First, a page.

While Harvard is more commonly known for its academic rigor, the university’s athletic program is remarkably impressive as well. Harvard offers a Division-I leading 42 intercollegiate sports teams who have won hundreds of Ivy League and NCAA titles. Roughly 20% of Harvard’s Class of 2019 played a varsity sport, with 12% coming to Harvard as recruited athletes according to an annual Crimson survey. And with the Harvard admissions trial offering new data and information to the public, there has been a recent increase in national media scrutiny on Harvard’s athletic recruitment and its impact on admissions.
Given the integral role of athletics on campus life, we wanted to investigate Harvard’s sports teams in terms of where athletes are from. Our main question was:
How does this differ when isolating factors of different sports, gender and class? Beyond geography, we also wanted to see if there were significant differences in the average wealth of athlete hometowns controlling for different factors.
The above graph plots the hometowns of each athlete, with the color of the dots indicating the number of athletes from that location. As can be seen, Harvard recruits athletes from all over the United States — almost if not every state in the US is represented by Harvard’s student-athletes.
Figure 2 corroborates this spatial data; with the exception of California at the top of the list, states closer to the East Coast tend to have higher numbers of athletes. One explanation for this contrast is targeted recruitment: because Harvard and other schools in the eastern US compete with schools in the western US to recruit athletes, Harvard may either a) initially target more East Coast high school athletes due to their proximity, allowing for an easier scouting and recruitment process or b) have a higher yield for athletes who come from the East Coast in the first place.
The median household income by sport was calculated by taking the median of the median incomes of the hometowns of all U.S. athletes in each sport. Sports with both male and female teams generally display similar median household incomes. In particular, Men’s and Women’s Skiing represent two of the three lowest incomes, Men’s and Women’s Track and Field are both in the lower 25th percentile, Men’s and Women’s Water Polo both have the same median income, and Men’s and Women’s Golf are both in the top 25th percentile.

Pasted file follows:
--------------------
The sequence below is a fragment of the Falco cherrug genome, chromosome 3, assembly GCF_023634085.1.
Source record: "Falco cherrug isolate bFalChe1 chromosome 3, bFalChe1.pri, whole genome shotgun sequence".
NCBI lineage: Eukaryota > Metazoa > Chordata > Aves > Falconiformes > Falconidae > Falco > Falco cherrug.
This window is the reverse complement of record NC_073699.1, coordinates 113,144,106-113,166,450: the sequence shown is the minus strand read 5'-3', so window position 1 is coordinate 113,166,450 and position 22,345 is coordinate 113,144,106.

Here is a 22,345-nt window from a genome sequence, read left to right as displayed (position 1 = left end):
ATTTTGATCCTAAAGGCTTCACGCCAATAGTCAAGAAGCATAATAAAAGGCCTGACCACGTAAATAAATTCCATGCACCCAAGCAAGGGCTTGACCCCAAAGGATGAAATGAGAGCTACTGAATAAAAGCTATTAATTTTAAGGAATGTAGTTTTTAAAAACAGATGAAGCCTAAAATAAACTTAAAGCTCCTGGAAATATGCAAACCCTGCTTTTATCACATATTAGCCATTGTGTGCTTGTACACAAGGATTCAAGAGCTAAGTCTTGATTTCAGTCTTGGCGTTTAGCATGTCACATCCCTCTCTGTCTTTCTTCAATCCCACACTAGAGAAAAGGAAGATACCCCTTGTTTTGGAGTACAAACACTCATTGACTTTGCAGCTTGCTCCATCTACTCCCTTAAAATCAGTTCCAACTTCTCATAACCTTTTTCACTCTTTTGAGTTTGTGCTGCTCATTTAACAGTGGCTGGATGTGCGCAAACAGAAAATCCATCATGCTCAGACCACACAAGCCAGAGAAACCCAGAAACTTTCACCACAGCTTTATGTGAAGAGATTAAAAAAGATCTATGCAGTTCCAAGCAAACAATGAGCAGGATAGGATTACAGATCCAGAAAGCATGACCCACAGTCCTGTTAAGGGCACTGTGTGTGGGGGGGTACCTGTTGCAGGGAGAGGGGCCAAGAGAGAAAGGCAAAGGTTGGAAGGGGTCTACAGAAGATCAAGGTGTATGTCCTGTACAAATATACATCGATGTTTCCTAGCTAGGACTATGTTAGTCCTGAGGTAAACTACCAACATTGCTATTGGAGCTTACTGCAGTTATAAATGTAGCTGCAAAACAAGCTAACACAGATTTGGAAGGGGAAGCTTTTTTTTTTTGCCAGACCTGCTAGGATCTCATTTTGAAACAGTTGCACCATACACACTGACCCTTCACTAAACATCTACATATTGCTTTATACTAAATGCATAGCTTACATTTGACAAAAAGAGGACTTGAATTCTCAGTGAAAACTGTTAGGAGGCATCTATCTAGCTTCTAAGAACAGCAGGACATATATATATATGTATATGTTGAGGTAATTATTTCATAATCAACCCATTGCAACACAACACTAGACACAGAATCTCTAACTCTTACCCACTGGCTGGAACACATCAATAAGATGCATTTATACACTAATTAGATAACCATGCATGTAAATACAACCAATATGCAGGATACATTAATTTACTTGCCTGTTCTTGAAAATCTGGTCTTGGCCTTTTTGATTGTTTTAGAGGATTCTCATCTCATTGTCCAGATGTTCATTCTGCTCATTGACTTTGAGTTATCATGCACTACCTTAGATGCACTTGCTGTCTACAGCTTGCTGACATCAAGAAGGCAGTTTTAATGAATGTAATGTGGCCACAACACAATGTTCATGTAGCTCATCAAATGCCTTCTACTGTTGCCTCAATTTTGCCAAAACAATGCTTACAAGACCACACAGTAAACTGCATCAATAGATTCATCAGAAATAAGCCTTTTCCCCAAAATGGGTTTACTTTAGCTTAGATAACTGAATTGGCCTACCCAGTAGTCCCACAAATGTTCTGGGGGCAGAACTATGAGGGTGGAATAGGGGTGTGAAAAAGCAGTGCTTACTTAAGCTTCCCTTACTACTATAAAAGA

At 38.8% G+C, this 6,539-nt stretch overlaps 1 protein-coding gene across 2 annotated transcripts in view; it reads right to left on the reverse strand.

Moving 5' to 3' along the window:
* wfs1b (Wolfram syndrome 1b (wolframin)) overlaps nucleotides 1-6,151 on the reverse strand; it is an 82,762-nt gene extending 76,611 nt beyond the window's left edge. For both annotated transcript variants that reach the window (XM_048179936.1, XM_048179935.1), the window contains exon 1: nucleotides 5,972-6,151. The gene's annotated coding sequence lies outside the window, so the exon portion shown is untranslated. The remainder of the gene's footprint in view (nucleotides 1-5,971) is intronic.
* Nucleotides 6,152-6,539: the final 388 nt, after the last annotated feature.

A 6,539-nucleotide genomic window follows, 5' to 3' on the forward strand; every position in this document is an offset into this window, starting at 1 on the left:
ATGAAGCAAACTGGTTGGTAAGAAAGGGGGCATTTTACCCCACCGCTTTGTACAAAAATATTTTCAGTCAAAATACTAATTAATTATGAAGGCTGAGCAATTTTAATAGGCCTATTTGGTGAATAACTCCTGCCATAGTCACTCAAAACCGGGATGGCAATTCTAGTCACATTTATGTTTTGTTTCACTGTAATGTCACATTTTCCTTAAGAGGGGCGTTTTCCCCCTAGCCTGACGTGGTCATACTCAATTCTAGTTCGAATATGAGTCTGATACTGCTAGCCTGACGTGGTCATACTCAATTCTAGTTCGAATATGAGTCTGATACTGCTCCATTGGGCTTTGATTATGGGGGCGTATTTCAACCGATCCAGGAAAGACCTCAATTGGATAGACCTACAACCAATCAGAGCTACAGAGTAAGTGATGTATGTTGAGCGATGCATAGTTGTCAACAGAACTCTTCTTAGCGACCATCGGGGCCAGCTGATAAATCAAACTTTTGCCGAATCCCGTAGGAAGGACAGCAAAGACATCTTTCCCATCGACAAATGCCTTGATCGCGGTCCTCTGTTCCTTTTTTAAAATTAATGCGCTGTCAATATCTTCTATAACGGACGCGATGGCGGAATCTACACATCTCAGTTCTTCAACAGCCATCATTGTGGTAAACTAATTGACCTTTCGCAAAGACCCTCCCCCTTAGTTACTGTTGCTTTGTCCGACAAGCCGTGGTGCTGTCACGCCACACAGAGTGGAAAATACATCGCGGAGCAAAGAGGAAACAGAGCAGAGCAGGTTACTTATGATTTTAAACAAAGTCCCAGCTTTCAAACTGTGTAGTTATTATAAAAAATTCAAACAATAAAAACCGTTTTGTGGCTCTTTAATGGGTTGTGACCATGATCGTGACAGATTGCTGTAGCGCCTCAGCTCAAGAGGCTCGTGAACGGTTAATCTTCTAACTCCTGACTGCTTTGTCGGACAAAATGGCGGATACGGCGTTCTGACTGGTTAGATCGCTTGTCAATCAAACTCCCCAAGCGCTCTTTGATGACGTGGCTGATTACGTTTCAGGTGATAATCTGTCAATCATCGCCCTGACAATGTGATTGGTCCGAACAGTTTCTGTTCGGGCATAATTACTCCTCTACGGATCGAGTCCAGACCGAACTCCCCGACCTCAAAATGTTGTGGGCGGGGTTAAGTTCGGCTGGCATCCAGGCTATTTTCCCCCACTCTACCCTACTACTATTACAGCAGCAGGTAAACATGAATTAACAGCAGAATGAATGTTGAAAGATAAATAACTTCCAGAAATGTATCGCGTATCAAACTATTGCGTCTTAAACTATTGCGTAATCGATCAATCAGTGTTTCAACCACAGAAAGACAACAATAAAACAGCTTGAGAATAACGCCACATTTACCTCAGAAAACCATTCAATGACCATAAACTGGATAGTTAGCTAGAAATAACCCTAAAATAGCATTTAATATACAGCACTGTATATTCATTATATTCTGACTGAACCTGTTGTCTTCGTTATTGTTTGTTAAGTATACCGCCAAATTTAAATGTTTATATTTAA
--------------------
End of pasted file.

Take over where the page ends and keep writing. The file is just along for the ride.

However, it’s important to note that this data is limited. First, it only features athletes from U.S. hometowns — for example, the Women’s Squash team has only four U.S. athletes while the Men’s Squash team has six U.S. athletes, and thus the median household incomes for those teams may not be representative given the small sample size.
In addition, it’s possible that the median household income of each individuals’ hometown doesn’t necessarily indicate the athlete’s household wealth. Information regarding athletes’ family incomes compared to the overall Harvard student body can be found from the Crimson’s annual survey. However, the average wealth of athletes’ hometowns nonetheless gives a good indicator of whether certain sports have athletes from wealthier areas.
In conclusion, we sought to find out where Harvard’s athletes come from around the country and world, and whether there were differences in their hometowns by sport or other factors. We found that in general, Harvard’s athletes come from all over the United States, although much more come from the eastern half (and specifically, the Northeast US) than from the western US. In addition, we found that there were noticeable differences in the average household income of hometowns between different sports. Specifically, more training, equipment, and facilities-intensive sports such as Lacrosse and Golf demonstrated higher median household incomes while less equipment-intensive sports such as Track and Field and Cross Country demonstrated lower median household incomes. Overall, looking at Harvard athletes’ hometowns before college provides interesting insights into Harvard’s athletic recruitment process and the backgrounds of Harvard’s student-athletes.
The data used for this analysis was collected from the Harvard Athletics website, where each athlete’s hometown and high school are published. Because the hometowns were not formatted uniformly across all athletes, e.g. Massachusetts abbreviated as MA or Mass., we cleaned the data using the GeoPy package in Python to ensure that all of the locations were in the same format. The cleaned data then allowed us to plot the locations on a map using QGIS. In addition, we used the hometowns from the cleaned data set to collect median household income data of each town from Data USA. One important note is that we excluded athletes who listed international hometowns — our aggregation only included athletes who listed hometowns in the United States in line with our Data USA source.